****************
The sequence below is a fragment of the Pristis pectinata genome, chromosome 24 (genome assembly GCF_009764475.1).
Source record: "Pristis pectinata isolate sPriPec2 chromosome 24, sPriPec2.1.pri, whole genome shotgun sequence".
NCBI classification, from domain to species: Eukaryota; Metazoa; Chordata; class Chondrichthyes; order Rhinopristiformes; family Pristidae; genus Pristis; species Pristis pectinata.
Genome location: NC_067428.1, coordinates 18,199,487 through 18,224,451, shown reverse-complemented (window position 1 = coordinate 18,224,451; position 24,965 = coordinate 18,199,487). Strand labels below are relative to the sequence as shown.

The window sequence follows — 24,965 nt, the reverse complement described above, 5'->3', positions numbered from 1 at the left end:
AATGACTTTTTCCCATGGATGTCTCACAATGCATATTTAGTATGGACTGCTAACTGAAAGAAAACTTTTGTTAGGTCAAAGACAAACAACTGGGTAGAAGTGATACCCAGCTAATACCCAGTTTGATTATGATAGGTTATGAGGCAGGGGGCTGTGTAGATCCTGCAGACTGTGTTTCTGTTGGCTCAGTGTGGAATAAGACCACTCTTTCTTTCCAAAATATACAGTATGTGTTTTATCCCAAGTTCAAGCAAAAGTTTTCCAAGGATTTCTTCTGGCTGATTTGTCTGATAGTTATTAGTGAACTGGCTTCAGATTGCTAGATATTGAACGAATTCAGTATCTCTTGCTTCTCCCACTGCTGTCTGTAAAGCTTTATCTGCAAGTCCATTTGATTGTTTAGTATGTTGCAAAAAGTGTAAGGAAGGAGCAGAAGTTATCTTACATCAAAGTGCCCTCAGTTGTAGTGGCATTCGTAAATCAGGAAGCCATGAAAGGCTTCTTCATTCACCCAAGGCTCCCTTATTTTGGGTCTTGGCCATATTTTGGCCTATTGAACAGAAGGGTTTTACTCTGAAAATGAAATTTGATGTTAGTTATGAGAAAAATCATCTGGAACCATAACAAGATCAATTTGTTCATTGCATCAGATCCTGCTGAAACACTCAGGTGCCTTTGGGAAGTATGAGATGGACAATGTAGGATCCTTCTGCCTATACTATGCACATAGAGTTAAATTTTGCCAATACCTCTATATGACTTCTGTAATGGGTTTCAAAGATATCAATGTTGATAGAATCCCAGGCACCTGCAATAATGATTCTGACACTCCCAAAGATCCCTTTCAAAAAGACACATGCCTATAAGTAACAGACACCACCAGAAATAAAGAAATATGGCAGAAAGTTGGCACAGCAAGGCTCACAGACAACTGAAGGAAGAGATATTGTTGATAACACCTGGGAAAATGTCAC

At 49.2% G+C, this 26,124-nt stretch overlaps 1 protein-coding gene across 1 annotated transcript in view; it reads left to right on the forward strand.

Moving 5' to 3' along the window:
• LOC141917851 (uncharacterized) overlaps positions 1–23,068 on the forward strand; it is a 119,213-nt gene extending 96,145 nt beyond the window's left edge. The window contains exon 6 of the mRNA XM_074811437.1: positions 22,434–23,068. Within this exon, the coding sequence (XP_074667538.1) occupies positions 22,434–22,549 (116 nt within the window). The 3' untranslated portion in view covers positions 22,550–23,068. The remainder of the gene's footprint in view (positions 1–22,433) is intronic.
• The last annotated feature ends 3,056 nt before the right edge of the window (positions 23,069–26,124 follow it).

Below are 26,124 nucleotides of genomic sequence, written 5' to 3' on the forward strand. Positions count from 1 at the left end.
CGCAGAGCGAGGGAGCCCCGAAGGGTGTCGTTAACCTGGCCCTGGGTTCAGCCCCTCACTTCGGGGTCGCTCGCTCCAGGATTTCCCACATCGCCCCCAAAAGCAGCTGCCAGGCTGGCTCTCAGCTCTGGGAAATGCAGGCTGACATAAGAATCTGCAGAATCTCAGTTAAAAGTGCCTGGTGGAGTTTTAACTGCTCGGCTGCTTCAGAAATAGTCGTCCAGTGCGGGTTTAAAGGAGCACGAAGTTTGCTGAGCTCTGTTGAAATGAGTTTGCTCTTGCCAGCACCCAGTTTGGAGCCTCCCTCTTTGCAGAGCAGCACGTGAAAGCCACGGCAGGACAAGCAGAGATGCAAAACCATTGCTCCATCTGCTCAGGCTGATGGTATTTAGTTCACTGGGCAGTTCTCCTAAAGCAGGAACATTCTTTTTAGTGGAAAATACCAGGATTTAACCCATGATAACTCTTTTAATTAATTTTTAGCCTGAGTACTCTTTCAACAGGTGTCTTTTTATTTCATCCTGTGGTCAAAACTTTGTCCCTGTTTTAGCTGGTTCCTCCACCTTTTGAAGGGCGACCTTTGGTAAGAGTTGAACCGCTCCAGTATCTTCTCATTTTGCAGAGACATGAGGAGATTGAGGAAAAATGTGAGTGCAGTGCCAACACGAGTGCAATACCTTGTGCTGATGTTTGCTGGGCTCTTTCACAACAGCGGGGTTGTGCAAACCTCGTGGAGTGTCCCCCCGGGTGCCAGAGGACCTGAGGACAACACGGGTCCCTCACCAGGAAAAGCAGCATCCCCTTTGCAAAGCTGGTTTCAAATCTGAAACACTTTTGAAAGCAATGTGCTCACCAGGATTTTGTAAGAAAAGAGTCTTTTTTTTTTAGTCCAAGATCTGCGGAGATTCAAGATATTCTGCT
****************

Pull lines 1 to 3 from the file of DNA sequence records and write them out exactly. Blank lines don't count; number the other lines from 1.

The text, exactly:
The sequence below is a fragment of the Pristis pectinata genome, chromosome 24 (genome assembly GCF_009764475.1).
Source record: "Pristis pectinata isolate sPriPec2 chromosome 24, sPriPec2.1.pri, whole genome shotgun sequence".
NCBI classification, from domain to species: Eukaryota; Metazoa; Chordata; class Chondrichthyes; order Rhinopristiformes; family Pristidae; genus Pristis; species Pristis pectinata.